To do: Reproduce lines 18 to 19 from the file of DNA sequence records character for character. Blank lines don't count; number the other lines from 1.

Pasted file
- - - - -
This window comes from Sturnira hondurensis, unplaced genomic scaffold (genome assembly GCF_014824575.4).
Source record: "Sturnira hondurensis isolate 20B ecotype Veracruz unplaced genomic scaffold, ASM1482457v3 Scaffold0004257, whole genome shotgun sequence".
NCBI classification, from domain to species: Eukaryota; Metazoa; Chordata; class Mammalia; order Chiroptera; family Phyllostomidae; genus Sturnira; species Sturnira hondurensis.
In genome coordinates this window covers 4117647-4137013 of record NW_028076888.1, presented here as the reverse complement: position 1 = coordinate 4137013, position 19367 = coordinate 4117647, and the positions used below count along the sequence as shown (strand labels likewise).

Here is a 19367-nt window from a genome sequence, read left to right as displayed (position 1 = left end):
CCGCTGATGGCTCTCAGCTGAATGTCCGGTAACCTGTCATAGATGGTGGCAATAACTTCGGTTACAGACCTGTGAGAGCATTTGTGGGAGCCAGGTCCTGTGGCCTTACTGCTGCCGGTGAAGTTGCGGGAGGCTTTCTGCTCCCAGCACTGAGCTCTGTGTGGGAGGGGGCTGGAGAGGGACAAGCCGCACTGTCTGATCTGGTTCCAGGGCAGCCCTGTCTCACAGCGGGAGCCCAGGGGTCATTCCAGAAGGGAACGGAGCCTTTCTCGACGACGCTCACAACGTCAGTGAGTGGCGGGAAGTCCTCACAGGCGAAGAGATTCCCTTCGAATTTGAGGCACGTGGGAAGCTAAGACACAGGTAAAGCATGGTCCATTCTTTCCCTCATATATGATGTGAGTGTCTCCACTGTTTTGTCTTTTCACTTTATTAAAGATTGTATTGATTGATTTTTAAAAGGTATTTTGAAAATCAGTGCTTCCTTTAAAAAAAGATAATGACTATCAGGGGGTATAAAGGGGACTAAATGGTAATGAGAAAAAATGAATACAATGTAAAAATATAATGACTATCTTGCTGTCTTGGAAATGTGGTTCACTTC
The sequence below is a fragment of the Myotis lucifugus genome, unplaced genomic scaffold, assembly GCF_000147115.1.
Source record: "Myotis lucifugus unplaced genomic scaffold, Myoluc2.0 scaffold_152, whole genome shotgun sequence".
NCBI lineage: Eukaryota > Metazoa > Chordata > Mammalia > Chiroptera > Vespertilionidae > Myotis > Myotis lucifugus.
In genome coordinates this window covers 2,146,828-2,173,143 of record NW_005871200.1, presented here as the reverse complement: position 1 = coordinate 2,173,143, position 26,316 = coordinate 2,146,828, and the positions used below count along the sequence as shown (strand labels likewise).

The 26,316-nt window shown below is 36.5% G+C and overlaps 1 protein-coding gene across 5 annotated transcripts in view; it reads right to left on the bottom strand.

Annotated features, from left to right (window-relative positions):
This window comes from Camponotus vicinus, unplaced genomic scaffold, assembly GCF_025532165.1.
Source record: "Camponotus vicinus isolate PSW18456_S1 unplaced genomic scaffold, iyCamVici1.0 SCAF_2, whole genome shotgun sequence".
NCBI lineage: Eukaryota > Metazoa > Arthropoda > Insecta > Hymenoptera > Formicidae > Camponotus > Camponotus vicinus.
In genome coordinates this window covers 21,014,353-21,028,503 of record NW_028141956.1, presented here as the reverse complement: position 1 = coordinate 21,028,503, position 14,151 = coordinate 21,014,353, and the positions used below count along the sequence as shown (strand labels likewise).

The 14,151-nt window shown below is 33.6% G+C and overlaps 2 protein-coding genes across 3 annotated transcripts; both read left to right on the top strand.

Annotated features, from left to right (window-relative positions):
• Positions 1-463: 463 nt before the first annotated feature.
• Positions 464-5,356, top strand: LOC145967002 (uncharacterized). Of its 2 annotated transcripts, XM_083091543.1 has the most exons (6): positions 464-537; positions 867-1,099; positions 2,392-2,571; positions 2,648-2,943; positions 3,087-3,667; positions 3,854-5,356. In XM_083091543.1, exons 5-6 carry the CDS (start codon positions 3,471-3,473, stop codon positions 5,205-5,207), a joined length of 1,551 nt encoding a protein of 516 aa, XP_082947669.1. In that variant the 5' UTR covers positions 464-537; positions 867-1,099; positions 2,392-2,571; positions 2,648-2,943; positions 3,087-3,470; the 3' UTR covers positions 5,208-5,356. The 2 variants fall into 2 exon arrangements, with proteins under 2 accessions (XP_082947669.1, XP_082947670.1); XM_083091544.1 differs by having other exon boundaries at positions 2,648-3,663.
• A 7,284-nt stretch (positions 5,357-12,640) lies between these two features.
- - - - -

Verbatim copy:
Annotated features, from left to right (window-relative positions):
• Positions 1-463: 463 nt before the first annotated feature.